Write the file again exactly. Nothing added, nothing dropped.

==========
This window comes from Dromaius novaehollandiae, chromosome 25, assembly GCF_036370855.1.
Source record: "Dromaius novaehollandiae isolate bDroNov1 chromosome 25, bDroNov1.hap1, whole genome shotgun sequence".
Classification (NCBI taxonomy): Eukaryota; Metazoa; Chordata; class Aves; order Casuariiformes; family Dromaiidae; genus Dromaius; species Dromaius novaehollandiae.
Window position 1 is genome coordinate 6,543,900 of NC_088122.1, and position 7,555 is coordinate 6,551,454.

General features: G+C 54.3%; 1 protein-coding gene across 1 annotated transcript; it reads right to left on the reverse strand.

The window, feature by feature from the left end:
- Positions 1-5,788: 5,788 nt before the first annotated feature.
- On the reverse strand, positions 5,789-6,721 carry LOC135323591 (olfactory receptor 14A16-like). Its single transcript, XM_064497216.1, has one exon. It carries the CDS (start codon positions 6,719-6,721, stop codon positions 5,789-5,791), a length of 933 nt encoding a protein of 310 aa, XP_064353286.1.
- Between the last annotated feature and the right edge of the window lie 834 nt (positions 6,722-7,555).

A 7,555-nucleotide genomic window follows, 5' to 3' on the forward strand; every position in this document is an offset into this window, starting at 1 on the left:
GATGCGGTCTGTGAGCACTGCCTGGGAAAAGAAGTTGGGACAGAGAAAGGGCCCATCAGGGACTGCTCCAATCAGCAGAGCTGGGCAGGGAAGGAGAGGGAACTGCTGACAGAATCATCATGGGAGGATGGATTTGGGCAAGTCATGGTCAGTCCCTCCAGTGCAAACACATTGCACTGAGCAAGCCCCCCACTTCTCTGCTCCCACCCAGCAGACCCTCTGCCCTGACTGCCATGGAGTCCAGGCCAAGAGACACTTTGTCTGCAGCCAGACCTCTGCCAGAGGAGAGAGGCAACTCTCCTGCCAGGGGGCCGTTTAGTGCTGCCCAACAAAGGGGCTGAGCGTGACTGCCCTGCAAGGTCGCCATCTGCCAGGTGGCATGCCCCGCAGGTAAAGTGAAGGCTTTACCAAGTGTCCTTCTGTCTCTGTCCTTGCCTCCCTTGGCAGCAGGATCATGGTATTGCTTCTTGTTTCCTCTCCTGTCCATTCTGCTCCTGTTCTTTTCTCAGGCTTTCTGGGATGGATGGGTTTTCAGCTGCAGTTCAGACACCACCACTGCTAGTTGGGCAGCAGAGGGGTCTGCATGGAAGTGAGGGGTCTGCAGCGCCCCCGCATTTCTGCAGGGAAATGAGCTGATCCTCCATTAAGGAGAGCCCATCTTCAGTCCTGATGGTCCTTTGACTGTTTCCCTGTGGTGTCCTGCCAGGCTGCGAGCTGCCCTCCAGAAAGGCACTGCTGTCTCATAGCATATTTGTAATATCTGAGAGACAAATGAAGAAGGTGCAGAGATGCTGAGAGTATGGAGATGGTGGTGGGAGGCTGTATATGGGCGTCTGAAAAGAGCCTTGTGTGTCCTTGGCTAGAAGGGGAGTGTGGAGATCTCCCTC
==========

This window comes from Dromaius novaehollandiae, chromosome 25, assembly GCF_036370855.1.
Source record: "Dromaius novaehollandiae isolate bDroNov1 chromosome 25, bDroNov1.hap1, whole genome shotgun sequence".
Classification (NCBI taxonomy): Eukaryota; Metazoa; Chordata; class Aves; order Casuariiformes; family Dromaiidae; genus Dromaius; species Dromaius novaehollandiae.
Window position 1 is genome coordinate 6,543,900 of NC_088122.1, and position 7,555 is coordinate 6,551,454.

General features: G+C 54.3%; 1 protein-coding gene across 1 annotated transcript; it reads right to left on the reverse strand.

The window, feature by feature from the left end:
- Positions 1-5,788: 5,788 nt before the first annotated feature.
- On the reverse strand, positions 5,789-6,721 carry LOC135323591 (olfactory receptor 14A16-like). Its single transcript, XM_064497216.1, has one exon. It carries the CDS (start codon positions 6,719-6,721, stop codon positions 5,789-5,791), a length of 933 nt encoding a protein of 310 aa, XP_064353286.1.
- Between the last annotated feature and the right edge of the window lie 834 nt (positions 6,722-7,555).

A 7,555-nucleotide genomic window follows, 5' to 3' on the forward strand; every position in this document is an offset into this window, starting at 1 on the left:
GATGCGGTCTGTGAGCACTGCCTGGGAAAAGAAGTTGGGACAGAGAAAGGGCCCATCAGGGACTGCTCCAATCAGCAGAGCTGGGCAGGGAAGGAGAGGGAACTGCTGACAGAATCATCATGGGAGGATGGATTTGGGCAAGTCATGGTCAGTCCCTCCAGTGCAAACACATTGCACTGAGCAAGCCCCCCACTTCTCTGCTCCCACCCAGCAGACCCTCTGCCCTGACTGCCATGGAGTCCAGGCCAAGAGACACTTTGTCTGCAGCCAGACCTCTGCCAGAGGAGAGAGGCAACTCTCCTGCCAGGGGGCCGTTTAGTGCTGCCCAACAAAGGGGCTGAGCGTGACTGCCCTGCAAGGTCGCCATCTGCCAGGTGGCATGCCCCGCAGGTAAAGTGAAGGCTTTACCAAGTGTCCTTCTGTCTCTGTCCTTGCCTCCCTTGGCAGCAGGATCATGGTATTGCTTCTTGTTTCCTCTCCTGTCCATTCTGCTCCTGTTCTTTTCTCAGGCTTTCTGGGATGGATGGGTTTTCAGCTGCAGTTCAGACACCACCACTGCTAGTTGGGCAGCAGAGGGGTCTGCATGGAAGTGAGGGGTCTGCAGCGCCCCCGCATTTCTGCAGGGAAATGAGCTGATCCTCCATTAAGGAGAGCCCATCTTCAGTCCTGATGGTCCTTTGACTGTTTCCCTGTGGTGTCCTGCCAGGCTGCGAGCTGCCCTCCAGAAAGGCACTGCTGTCTCATAGCATATTTGTAATATCTGAGAGACAAATGAAGAAGGTGCAGAGATGCTGAGAGTATGGAGATGGTGGTGGGAGGCTGTATATGGGCGTCTGAAAAGAGCCTTGTGTGTCCTTGGCTAGAAGGGGAGTGTGGAGATCTCCCTC